Christmas is like a distant memory now, isn’t it? Once the January blues have settled in and spring air is just around the corner, the festive season is always seen as a thing of the past. And while you might have taken down your Christmas tree and stored away the decorations for another year, the likelihood is the remains of that withering tree are still lingering in your garden or shed, a shadow of its former glory.
So what next for your used Christmas tree? Don’t leave it to suffer and fade away in the garden and don’t just go dispose of it at a landfill. You can put your old tree to good use.
Here are some key ideas for what to do with the carcass of your Christmas tree:
Recycle it with your local authority
There really is no excuse for dumping your tree at a landfill when most local authorities operate tree-recycling schemes. All you’ve got to do is wrap it up in netting or tie it, pop both ends into sacks and bring it to your nearest recycling point. If you can’t drop it off, contact your local council to see if their recycling team are picking up trees on their rounds.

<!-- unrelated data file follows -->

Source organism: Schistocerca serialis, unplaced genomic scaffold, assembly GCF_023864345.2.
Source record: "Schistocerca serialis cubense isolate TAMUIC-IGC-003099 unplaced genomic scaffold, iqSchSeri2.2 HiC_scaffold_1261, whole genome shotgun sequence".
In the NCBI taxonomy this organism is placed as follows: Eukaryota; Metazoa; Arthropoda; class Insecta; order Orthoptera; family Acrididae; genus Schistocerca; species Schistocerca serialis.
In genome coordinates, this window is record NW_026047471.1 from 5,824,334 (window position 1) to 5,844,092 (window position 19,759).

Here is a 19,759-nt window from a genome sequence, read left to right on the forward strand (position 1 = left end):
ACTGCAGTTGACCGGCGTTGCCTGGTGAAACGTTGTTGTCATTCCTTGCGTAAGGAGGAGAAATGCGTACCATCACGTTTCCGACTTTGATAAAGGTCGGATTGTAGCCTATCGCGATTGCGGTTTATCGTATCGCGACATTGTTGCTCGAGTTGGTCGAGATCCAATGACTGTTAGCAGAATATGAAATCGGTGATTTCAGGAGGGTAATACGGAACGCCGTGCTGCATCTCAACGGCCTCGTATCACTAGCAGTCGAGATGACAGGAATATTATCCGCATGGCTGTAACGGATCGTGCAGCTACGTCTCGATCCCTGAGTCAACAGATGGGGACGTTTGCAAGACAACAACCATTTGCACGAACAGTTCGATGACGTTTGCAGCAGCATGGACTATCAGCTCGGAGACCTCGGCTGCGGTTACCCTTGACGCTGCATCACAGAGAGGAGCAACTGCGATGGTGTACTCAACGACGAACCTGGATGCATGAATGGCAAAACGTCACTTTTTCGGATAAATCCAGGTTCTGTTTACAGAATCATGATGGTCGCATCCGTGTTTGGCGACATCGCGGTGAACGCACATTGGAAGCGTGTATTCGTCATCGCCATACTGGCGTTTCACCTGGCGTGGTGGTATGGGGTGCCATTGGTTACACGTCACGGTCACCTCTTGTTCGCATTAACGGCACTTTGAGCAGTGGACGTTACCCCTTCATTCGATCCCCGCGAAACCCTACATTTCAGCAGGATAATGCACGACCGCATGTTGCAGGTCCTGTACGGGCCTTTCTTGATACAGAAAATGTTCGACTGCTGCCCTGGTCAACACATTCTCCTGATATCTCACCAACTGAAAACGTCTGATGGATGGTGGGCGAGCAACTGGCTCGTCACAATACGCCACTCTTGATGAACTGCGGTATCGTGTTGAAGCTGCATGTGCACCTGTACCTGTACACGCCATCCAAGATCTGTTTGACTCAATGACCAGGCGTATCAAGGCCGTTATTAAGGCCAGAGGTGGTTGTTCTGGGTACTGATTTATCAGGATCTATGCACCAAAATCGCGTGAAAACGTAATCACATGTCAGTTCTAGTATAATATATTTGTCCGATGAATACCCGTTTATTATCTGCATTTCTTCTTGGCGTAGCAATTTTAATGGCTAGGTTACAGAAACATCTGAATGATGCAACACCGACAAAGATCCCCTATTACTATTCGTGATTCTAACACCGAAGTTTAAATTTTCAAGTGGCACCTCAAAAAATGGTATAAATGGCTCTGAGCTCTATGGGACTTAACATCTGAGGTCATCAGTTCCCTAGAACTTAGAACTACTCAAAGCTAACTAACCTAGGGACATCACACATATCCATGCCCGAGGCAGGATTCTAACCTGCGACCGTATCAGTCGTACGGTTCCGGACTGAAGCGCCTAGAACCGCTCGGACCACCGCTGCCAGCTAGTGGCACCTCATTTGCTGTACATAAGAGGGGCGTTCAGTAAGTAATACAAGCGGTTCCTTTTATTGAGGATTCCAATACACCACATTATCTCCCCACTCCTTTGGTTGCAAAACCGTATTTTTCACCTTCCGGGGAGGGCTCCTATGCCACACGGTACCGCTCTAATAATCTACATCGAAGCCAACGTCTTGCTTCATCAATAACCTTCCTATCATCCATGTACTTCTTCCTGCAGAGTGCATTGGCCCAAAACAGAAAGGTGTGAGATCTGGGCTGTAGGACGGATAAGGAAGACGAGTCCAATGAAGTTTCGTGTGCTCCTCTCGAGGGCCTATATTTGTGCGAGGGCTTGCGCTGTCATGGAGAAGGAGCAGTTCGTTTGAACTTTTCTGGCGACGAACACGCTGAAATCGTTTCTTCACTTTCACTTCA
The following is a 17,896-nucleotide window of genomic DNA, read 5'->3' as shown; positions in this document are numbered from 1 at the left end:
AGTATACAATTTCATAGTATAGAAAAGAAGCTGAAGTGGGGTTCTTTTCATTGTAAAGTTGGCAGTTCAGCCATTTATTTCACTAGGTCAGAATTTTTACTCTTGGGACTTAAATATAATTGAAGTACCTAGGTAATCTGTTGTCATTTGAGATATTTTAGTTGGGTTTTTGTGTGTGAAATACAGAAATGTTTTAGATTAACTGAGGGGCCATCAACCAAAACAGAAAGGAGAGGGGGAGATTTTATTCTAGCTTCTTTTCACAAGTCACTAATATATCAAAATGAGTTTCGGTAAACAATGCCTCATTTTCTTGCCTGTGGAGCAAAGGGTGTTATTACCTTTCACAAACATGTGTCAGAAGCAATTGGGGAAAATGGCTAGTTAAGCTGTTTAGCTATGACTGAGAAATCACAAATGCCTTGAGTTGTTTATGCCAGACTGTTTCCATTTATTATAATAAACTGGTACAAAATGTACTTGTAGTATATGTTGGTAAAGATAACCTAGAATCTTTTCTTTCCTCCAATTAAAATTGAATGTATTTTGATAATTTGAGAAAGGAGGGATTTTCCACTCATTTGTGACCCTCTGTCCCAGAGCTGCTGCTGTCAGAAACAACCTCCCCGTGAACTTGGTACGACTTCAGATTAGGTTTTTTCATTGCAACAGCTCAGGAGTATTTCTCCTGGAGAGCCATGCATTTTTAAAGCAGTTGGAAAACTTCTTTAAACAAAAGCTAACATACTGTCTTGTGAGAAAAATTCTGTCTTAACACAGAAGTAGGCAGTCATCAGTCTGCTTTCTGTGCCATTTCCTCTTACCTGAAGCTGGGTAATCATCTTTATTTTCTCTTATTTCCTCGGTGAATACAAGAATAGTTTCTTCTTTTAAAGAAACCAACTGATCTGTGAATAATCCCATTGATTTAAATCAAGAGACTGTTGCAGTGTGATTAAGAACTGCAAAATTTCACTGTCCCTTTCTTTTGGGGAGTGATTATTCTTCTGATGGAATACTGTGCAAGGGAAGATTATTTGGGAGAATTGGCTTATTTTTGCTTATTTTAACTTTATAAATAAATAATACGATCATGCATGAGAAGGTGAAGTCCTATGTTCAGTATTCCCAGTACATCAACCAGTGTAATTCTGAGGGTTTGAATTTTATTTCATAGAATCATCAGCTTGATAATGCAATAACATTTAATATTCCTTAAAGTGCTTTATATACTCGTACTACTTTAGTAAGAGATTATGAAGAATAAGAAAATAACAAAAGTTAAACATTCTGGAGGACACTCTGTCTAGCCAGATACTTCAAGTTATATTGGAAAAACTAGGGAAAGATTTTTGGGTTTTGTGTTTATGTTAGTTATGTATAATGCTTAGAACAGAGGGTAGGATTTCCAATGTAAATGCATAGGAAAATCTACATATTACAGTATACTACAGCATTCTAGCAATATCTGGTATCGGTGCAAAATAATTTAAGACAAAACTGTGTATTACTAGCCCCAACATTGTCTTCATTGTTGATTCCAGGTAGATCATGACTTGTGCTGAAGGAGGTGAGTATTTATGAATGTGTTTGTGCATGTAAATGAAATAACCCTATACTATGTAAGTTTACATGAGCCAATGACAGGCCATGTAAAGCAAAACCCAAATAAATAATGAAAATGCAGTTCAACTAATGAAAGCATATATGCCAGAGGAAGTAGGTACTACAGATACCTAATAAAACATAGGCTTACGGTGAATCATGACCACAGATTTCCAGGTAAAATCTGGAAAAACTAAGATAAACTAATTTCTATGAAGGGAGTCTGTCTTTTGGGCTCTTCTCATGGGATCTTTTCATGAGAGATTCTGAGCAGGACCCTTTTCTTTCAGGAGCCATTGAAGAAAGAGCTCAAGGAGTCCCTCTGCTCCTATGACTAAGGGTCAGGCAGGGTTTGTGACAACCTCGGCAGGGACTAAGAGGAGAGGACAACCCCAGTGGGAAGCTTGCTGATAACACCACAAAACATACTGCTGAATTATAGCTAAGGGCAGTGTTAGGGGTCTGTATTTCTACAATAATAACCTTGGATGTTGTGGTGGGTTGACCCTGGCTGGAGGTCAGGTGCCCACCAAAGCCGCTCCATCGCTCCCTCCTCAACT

Drop it to your garden centre
Many garden centres will also welcome the drop-off of old Christmas trees. They frequently recycle old Christmas trees, transforming them into wood chippings for sale or even re-potting and re-planting the tree.
Use the needles as mulch
Those slow decomposing pine needles make for excellent mulch material for your fruit and vegetable patches or to enhance your garden soil. They are ideal for keeping moisture and mould away from ground crops too. If you’re not a fan of growing your own fruit and veg, offer the needles to friends, family or to a local gardening group.
Chop up for festive firewood
Get real return on your investment by turning it into firewood. The branches can be used as kindling for outdoor fires but not indoor fires, however, burning Christmas tree branches may emit creosote, a harmful chemical. Chop up the base for use as firewood too. Be careful to ensure the tree is completely tinsel and decoration free before burning!
Bring it back to the shop
Not for a refund obviously! A lot of Christmas tree sellers tend to offer a drop back policy where you can return your tree after the Christmas and they will dispose of it for you as part of the price originally paid for the tree.
Many people use the large trunks of the Christmas tree to create decorative ornaments. You can easily create coasters, hanging decorations and other decorative elements by slicing up the trunk into discs, leaving them to dry out for a couple of weeks and coating them with smothering lacquer. Allow your artistic capabilities to test the creative possibilities of old Christmas tree wood.
And there you have it – 6 great things to do with your old Christmas tree. No excuses for dumping!